Three Critical Skills for Employers and Daily Work Case Managers
By Teiana Nakano, former Case Management Intern
Once you’ve had more than one job, you quickly learn that every workplace has its own unique culture that employees have to adapt to in order to be successful. However, there are also many unwritten rules that most Americans are expected to just “know” about working in the U.S.
Some of the American workforce norms we assume everybody knows include: making good eye contact, having a firm handshake, and taking initiative on the job. If you’re like me and have lived in the United States for most of your life, you likely don’t remember learning any of these “rules”; they are just things you’ve always known. Growing up, I remember explaining a lot of these “rules” to my dad, a Japanese immigrant. Even when I explained things to him in Japanese, the “rules” were often difficult for him to understand. Some things just don’t translate directly.
People who are new to the United States and looking for jobs don’t have the advantage of knowing assumed workplace rules. The unfortunate reality… if someone wants to succeed in the American workforce, they need to appeal to American workforce norms. At Daily Work, we seek to bridge that gap by informing our job seekers about these norms so they will succeed in landing a new job…and keeping it. Here are three things that both employers and Daily Work case managers can do to help their employees or job seekers succeed.
- Words Matter.
Unfamiliarity with American workforce culture is likely because of growing up in a different culture with a different set of norms. When talking to someone who is unfamiliar with American workforce culture, it is important to stress that their way is not wrong, it is just different. Similarly, American standards are not objectively “right,” it is just our way of doing things. Wording is critical: Avoid phrases like “this is the right way” and “this is the wrong way” to do things.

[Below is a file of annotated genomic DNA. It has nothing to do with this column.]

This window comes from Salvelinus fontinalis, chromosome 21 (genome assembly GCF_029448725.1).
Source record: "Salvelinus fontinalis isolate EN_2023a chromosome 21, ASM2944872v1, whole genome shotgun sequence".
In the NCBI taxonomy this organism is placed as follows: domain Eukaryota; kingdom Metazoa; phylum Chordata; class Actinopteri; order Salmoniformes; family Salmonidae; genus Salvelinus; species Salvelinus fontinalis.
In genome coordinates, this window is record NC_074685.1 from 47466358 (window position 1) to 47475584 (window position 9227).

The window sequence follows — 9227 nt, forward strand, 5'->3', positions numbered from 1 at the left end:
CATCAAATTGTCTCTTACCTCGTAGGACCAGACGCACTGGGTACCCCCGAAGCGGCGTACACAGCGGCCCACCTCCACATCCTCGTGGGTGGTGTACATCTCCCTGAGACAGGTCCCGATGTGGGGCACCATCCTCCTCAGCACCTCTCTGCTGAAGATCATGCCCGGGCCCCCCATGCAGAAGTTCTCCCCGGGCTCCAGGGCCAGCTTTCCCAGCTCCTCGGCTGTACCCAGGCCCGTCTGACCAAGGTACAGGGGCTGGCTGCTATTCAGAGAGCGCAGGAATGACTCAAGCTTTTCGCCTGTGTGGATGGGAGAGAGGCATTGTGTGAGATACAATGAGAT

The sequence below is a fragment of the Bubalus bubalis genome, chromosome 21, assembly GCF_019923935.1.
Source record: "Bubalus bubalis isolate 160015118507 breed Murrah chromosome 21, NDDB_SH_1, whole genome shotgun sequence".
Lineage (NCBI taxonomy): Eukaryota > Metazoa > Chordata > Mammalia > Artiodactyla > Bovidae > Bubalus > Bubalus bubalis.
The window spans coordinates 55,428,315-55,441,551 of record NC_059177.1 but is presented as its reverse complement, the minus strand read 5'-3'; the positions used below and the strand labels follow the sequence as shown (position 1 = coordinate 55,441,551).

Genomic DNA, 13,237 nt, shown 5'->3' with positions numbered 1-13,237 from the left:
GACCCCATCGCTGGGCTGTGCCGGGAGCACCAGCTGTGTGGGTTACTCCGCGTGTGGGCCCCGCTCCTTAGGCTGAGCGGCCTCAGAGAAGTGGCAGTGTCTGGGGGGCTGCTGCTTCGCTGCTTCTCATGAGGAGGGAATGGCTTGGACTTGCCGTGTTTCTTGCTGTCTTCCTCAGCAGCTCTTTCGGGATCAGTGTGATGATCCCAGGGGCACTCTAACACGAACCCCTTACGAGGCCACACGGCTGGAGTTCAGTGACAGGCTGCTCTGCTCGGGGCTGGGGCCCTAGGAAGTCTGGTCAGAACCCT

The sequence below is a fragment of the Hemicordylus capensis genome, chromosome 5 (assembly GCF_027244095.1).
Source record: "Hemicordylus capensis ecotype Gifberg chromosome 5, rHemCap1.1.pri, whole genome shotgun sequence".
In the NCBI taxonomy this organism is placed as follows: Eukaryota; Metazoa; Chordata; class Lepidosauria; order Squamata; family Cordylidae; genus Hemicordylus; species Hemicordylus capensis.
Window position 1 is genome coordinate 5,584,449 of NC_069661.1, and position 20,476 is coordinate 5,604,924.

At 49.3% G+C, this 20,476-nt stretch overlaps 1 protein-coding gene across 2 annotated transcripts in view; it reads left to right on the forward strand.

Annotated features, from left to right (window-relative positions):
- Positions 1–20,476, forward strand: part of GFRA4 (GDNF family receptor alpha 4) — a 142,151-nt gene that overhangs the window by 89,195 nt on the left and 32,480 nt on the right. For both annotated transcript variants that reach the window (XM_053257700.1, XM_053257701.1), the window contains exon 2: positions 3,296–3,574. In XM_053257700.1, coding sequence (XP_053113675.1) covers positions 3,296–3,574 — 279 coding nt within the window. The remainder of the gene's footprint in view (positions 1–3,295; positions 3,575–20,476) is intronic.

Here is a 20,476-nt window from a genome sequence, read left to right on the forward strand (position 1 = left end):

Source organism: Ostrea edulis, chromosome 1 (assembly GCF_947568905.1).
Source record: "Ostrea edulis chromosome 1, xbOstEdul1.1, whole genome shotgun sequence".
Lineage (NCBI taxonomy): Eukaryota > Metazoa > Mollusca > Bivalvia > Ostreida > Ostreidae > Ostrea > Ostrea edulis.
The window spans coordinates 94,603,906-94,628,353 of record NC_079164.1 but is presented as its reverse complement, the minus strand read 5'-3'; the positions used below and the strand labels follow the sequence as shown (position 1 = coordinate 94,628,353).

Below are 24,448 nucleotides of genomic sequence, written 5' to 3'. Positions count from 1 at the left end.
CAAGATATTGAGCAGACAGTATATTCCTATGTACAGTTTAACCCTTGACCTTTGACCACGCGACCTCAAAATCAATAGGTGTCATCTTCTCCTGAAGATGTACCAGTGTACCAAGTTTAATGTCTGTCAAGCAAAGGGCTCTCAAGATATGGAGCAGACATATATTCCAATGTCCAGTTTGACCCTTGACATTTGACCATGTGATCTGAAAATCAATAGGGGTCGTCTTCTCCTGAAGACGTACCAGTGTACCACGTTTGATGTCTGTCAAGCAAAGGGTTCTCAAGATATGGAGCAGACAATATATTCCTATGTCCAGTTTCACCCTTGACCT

- Patience is a Virtue.
Sometimes it can get frustrating when someone doesn’t understand something that you find so natural. Recently, I met with a job seeker who wanted to use a friend as a professional reference. I explained that it is preferable to list either a co-worker or a supervisor, but he still wanted to use his friend’s name. It took some time, but eventually he understood why he should use a different person for his reference. It takes time to work through language and culture barriers, but it is critical to remain patient and understanding. Remember…the person learning is probably just as frustrated as you are. It’s not easy to be told something different than what you’re used to, especially if it contradicts values or experiences you have known to be true your whole life.
- Be an Active Listener.
Don’t just wait to respond….truly listen to the person you are talking to and learn about their cultural experiences. Showing interest in and empathy for their experience demonstrates respect and can go a long way in helping someone to feel more receptive to change. It also demonstrates that you believe that the American way is not better; it’s just different. Forcing cultural expectations onto someone may create feelings of anger, resistance, or even shame, none of which help someone be successful at work. People who feel confident, accepted and respected are more likely to succeed in interviews and the workforce alike.
Have you had ever had an experience where your understanding or expectation was different than your supervisors? What happened and how were you able to resolve it?